These special economic areas offer the possibility of promoting commerce and industrial activity and acquiring merchandise at much lower prices. Free zones in Argentina have existed since the beginning of the 20th century.
Argentine free zones boost trade and industrial activity while allowing access to merchandise at much lower prices. Although they have existed in Argentina since the beginning of the 20th century, they were already used for trade and commerce for civilizations as far back as 2,500 years ago.
Initially, they had warehouse or storage functions and later became an important export instrument. They are also called free areas and are characterized by spaces where the usual customs controls are not applicable and executed. In Argentina, the free zone regime is defined by Law 24,331, provisions of the Customs Code, and the Federal Administration of Public Revenues (AFIP).
They are spaces where both import and export merchandise is not subject to customs controls. In their case, they are not taxed or affected by economic prohibitions.
The customs code (law 22415) calls them “free areas.” They are defined as areas not comprising the country’s general customs territory. According to the free zone regime in Argentina, all kinds of merchandise and services can be introduced, with the exception of goods that pose a risk to morals, health, safety, and the environment.
What are free trade zones in Argentina?
Free zones in Argentina aim to promote trade and exports by reducing costs and simplifying administrative procedures through tax incentives.
How do free zones in Argentina work?
The provisions related to the operation of the free zones in Argentina are found in Law 24,331. In addition, each Argentine province can enact its own laws regarding the operation of the free zone. A clear example is Bahía Blanca, where an autonomous non-state entity was created that exercises security, evaluation, and selection functions.
Likewise, the concessionaire of an Argentine free zone must carry out the infrastructure works necessary for its operation. For its part, it rents the different lots in the area to users for their activities.
What activities are allowed under the free zone regime in Argentina?
According to the national free zone regime, the activities that can be carried out are:
Free zones can house merchandise waiting to be transshipped to another destination. Therefore, only operations necessary for its conservation and handling can be carried out. For example:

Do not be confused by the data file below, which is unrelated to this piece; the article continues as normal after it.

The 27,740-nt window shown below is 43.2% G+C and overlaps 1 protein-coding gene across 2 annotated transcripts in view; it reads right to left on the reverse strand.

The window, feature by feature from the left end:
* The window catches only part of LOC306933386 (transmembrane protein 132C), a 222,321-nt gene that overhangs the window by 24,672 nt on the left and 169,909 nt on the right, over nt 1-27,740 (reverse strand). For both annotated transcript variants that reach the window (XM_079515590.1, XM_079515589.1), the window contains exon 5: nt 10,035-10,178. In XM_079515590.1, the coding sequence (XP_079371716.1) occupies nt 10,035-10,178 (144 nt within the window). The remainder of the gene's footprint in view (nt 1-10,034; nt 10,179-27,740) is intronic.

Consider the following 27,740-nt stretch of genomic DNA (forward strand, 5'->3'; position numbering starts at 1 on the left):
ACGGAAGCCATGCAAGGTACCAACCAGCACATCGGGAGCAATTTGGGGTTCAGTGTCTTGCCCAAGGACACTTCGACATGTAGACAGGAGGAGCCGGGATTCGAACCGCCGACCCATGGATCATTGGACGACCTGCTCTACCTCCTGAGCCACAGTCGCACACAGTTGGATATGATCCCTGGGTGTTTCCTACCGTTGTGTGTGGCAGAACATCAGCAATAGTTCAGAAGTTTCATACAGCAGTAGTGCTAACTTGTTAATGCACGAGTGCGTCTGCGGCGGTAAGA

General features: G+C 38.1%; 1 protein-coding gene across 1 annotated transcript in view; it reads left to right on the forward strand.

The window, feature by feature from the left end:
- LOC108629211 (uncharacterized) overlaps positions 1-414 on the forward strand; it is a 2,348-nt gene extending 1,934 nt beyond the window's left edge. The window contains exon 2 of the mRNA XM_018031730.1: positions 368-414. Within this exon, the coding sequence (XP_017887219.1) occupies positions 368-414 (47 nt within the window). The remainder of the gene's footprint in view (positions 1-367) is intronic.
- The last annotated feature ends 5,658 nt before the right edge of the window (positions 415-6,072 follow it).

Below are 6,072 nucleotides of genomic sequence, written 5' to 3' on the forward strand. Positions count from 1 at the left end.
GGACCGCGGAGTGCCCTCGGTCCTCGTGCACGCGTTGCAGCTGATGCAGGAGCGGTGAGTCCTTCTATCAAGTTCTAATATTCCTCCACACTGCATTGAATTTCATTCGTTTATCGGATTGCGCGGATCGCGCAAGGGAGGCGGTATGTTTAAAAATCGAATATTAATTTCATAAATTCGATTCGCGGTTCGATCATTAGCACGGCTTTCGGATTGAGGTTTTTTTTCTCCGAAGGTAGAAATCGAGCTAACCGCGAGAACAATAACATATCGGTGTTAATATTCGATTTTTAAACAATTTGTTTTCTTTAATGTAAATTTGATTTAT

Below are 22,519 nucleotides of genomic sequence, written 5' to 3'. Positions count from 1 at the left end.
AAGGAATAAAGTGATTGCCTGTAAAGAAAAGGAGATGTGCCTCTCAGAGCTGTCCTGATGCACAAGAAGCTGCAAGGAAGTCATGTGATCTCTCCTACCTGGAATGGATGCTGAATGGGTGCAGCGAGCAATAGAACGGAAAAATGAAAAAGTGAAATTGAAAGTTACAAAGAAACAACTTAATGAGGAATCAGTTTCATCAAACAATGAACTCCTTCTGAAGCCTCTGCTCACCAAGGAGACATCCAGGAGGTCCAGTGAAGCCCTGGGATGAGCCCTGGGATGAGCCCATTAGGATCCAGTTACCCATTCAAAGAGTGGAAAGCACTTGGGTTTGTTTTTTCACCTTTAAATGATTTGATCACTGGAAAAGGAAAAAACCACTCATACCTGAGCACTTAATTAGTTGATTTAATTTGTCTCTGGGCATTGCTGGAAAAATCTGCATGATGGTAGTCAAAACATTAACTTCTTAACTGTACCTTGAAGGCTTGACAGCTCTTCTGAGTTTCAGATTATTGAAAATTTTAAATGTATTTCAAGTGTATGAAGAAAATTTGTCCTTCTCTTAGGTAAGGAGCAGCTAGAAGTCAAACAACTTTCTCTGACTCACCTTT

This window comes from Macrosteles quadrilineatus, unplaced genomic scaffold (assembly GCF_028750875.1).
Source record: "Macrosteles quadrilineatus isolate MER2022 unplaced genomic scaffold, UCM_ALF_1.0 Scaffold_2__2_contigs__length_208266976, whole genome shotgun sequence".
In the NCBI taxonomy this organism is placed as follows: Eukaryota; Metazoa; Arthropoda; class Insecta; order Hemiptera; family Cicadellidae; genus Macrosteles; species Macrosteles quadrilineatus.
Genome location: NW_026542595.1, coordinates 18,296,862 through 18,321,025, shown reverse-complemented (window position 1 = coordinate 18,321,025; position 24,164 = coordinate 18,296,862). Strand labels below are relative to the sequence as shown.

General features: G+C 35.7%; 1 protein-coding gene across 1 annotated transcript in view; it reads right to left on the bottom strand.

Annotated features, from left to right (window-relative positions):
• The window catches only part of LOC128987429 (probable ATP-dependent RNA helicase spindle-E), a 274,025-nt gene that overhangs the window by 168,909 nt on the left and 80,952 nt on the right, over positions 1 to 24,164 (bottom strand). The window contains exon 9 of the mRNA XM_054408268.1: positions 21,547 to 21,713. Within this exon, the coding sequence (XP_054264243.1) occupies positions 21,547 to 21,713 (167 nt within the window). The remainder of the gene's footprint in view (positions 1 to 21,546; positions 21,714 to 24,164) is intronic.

- Improve presentation.
- Sort and change packaging
- Increase commercial quality.
- Divide or gather in bundles or lots.
- Prepare for transport.
- Tax benefits of the local free zone regime
Article 590 of the Customs Code establishes the control bases of the free zone regime in Argentina. According to the statute, the free area is an area where the goods are not subject to customs controls. Meanwhile, they are not burdened with the payment of taxes. But on the other hand, they must pay fees for services provided by free zones in Argentina.
This means that they are exempt from taxes on imports or exports for consumption. Meanwhile, industries established in Argentine free zones are exempt from national taxes on basic services. However, these benefits are incompatible with industrial promotion regimes. Moreover, they also enjoy an export stimulus that consists of the refund of taxes paid.
What Industries are located in Argentina’s free zones?
Some of the industries that are commonly found in free zones in Argentina include:
Automotive industry: Several free zones in Argentina specialize in producing automobiles and automotive parts, including engines, transmissions, and chassis.
Information technology (IT) industry: Many free trade zones in Argentina are home to companies that provide IT services and software development, including web design, programming, and database management.
Textile industry: Some free zones in Argentina focus on producing textiles, including clothing, fabrics, and accessories.
Food industry: Several free zones in Argentina specialize in the processing and packaging of food products, such as meat, dairy, and grains.
Chemical industry: Some free zones in Argentina are home to companies that produce chemicals and pharmaceuticals, including drugs, cosmetics, and cleaning products.
Logistics industry: Free zones in Argentina near ports and airports often focus on logistics and transportation services, including warehousing, distribution, and freight forwarding.
It’s important to note that the specific industries and types of companies operating in Argentina’s free zones may vary depending on the location and the zone’s specific regulations and incentives.
Where are the free trade zones in Argentina?
Per the national free area regime, these zones are under the control of Argentine Customs.
- La Plata, province of Buenos Aires. Also in this province, free zone of the port of Bahía Blanca and sub-free zone of Puerto Galván.
- Puerto Iguazú, Misiones province. It works as a retail free zone.
- Juárez Celman Station, Córdoba province.
- Lujan de Cuyo Industrial Park, Mendoza.
- Justo Daract, province of San Luis.
- Conception of Uruguay, province of Entre Ríos.
- Comodoro Rivadavia, province of Chubut.
- General Güemes, province of Salta.
- General Pico, province of La Pampa.
- Villa Constitución, province of Santa Fe.
- Río Gallegos, province of Santa Cruz.
For further information related to investing in Argentina’s free zones, contact LATAM FDI.